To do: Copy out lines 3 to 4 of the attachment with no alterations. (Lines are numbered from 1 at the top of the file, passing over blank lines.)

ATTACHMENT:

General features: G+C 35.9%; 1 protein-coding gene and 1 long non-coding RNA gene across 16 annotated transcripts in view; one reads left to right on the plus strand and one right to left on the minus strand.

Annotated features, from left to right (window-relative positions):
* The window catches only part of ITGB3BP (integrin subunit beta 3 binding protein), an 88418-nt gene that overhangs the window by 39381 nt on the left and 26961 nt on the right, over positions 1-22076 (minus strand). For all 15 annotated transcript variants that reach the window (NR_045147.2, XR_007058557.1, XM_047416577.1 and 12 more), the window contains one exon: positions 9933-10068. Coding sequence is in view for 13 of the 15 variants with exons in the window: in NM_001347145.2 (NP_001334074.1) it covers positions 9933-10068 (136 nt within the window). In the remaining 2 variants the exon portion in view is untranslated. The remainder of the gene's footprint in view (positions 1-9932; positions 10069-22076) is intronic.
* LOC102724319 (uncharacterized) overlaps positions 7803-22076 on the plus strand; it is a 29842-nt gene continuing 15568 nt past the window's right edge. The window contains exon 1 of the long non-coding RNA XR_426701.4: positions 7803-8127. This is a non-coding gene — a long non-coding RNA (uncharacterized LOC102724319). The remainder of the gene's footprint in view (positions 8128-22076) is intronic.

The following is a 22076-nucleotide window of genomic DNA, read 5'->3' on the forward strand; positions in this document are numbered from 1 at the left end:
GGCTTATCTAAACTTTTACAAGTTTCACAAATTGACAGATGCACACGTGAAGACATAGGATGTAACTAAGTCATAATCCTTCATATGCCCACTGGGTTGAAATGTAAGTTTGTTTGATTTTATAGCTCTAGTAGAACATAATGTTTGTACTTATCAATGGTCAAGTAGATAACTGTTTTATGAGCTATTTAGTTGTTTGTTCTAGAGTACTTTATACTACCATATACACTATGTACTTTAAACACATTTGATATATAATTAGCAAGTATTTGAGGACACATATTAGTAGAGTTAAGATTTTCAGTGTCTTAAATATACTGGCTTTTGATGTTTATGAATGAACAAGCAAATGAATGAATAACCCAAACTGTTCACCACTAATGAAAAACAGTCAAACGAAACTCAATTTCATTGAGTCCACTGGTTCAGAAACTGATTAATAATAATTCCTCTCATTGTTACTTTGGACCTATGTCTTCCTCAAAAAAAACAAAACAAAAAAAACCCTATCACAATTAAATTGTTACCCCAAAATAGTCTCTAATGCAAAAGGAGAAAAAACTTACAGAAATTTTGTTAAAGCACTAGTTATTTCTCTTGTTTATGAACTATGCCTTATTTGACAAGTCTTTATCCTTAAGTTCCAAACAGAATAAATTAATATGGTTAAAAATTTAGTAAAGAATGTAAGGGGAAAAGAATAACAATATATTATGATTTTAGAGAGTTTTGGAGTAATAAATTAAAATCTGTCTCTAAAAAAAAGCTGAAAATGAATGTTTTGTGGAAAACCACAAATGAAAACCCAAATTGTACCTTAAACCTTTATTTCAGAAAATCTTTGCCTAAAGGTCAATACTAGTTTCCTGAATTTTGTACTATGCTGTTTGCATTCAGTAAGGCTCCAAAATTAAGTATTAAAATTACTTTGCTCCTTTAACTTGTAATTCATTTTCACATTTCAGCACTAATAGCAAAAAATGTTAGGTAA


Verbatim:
* The window catches only part of ITGB3BP (integrin subunit beta 3 binding protein), an 88418-nt gene that overhangs the window by 39381 nt on the left and 26961 nt on the right, over positions 1-22076 (minus strand). For all 15 annotated transcript variants that reach the window (NR_045147.2, XR_007058557.1, XM_047416577.1 and 12 more), the window contains one exon: positions 9933-10068. Coding sequence is in view for 13 of the 15 variants with exons in the window: in NM_001347145.2 (NP_001334074.1) it covers positions 9933-10068 (136 nt within the window). In the remaining 2 variants the exon portion in view is untranslated. The remainder of the gene's footprint in view (positions 1-9932; positions 10069-22076) is intronic.
* LOC102724319 (uncharacterized) overlaps positions 7803-22076 on the plus strand; it is a 29842-nt gene continuing 15568 nt past the window's right edge. The window contains exon 1 of the long non-coding RNA XR_426701.4: positions 7803-8127. This is a non-coding gene — a long non-coding RNA (uncharacterized LOC102724319). The remainder of the gene's footprint in view (positions 8128-22076) is intronic.